By: Pat Austin
SHREVEPORT – As the national opt-out movement gains momentum, school districts are getting nervous about kids not showing up for the intensive PARCC tests.
NOLA reported this week that in Alexandria, Louisiana, kids are being offered incentives to take the test such as being excused from the school dress code for the rest of the year. Morris Hills New Jersey school district planned, then abandoned, an incentive plan that would reward students with bonus points and a chance to win American Express gift cards for participating in the test. A Newton, New Jersey high school offered students the chance to skip some final exams just for taking the PARCC test. Twitchy has examples of incentives of all kinds for kids to take the test – from iPad minis to recess.
Incentivizing and rewarding kids to do well on tests has been around as long as tests have been around, but this time it’s taking on a different meaning. In Louisiana, at least, there are very real penalties for not taking the test. For every child that doesn’t take the test, the school receives a zero in the formula that calculates the school performance score. When the annual school letter grades come out, a school could be labeled with a low letter grade just because a number parents opted their kids out of the test, even though otherwise it may be an excellent school.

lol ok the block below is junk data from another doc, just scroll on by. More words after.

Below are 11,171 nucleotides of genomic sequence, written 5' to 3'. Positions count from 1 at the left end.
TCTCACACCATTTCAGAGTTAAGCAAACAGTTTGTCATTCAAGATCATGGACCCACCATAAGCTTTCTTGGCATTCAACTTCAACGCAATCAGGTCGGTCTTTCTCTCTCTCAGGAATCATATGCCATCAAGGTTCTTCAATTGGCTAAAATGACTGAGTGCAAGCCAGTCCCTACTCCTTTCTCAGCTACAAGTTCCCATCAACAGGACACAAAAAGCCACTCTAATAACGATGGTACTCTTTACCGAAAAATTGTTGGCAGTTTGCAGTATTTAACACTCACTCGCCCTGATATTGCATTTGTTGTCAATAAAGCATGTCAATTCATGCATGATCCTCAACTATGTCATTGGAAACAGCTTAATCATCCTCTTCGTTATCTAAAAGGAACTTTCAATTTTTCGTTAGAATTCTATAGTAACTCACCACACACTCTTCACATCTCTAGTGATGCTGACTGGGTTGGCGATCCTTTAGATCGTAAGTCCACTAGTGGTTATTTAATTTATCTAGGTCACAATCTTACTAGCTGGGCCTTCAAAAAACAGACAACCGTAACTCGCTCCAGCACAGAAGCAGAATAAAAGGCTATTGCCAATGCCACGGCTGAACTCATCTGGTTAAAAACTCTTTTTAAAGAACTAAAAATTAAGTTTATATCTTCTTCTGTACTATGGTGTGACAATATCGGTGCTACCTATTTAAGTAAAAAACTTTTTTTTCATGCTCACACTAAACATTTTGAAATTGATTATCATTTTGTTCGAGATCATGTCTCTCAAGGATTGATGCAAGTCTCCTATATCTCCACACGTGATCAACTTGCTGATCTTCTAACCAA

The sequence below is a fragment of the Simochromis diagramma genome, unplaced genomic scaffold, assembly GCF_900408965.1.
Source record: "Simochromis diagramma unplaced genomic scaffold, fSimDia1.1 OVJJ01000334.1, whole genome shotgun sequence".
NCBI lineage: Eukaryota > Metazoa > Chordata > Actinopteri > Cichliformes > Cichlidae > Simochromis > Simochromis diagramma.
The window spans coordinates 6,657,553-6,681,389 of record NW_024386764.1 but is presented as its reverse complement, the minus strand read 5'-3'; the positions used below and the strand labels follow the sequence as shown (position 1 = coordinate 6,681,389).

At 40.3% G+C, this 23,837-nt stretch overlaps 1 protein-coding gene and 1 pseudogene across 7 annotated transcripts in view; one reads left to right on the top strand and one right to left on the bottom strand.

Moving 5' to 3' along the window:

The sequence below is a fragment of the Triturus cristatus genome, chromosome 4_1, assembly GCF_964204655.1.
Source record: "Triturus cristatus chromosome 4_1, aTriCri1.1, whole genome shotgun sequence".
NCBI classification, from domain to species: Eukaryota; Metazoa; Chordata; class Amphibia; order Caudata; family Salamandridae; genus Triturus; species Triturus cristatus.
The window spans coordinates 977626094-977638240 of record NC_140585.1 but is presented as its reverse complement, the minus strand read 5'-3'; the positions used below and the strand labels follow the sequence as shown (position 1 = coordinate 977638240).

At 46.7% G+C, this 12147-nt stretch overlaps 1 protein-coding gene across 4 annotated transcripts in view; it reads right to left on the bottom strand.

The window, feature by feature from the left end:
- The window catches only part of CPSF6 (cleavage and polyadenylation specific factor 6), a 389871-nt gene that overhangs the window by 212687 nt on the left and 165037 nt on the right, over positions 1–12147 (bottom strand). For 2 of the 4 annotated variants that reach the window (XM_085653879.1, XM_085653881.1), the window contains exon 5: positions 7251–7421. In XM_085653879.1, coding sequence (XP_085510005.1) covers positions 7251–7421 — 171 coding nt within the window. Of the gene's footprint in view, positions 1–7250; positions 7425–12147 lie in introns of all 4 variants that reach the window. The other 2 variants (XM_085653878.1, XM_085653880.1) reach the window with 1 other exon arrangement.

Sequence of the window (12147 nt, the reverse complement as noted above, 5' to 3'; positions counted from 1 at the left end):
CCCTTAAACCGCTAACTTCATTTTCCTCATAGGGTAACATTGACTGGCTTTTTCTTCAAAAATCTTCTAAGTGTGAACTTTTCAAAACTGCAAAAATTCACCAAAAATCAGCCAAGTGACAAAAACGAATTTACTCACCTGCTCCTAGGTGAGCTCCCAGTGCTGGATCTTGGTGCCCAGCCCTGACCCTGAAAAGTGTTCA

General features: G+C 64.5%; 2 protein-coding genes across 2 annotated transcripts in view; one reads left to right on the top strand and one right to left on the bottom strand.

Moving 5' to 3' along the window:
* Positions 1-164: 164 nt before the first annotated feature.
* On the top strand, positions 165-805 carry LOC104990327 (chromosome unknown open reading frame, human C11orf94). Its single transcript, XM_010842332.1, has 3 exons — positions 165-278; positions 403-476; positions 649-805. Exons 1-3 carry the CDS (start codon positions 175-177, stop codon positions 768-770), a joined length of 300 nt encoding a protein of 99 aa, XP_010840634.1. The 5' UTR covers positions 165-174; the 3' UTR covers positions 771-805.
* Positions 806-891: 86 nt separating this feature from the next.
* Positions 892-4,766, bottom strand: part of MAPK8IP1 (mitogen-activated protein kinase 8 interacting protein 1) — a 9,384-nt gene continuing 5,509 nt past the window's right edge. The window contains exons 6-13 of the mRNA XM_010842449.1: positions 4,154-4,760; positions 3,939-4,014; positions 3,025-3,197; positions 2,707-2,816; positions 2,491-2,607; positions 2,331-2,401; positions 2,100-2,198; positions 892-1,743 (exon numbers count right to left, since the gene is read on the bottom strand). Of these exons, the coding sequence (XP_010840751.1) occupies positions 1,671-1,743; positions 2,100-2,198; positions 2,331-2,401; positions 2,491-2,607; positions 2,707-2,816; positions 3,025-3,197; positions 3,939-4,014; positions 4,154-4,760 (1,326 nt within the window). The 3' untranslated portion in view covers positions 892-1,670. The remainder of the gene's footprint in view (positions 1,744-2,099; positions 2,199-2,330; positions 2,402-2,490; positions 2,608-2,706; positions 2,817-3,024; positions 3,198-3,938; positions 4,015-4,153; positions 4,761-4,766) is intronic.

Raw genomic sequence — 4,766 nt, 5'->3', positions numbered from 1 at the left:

In Calcasieu Parish nearly 800 students are opting out; that’s an usually high number – a survey of opt-outs throughout the state are in double digits by parish. But 800 students is about 6% of the student body in Calcasieu Parish and will definitely affect school scores and teacher evaluations.
While the issue of assigning a zero for these kids has been brought to the state BESE Board, they have deferred action on the matter:
State schools Superintendent John White said the opt-outs would clearly have an impact on Moss Bluff schools. But he defended his recommendation to wait on setting any policy changes for score and teacher scores, saying, “We don’t govern two schools — we govern 1,400.” Moreover, he said any decision to opt-out was “hypothetical” until testing day.
And so, the issue of opt-out looms like a threat over the heads of districts and schools where a large number of parents don’t want to subject their kids to extensive, grueling testing over Common Core standards that have been poorly implemented from Day One. (At the very least, CCSS should have been phased in from elementary grades over a number of years – dumping CCSS math on a high-school sophomore and then subjecting them to PARCC is ridiculous).
As to the issue of incentives, I say it’s nothing new. Does it cross the line to bribery? Maybe. But to hold the threat of heavy penalty over a school for parental opt-out decision (something a school really has no control over), is just wrong.
Pat Austin blogs at And So it Goes in Shreveport.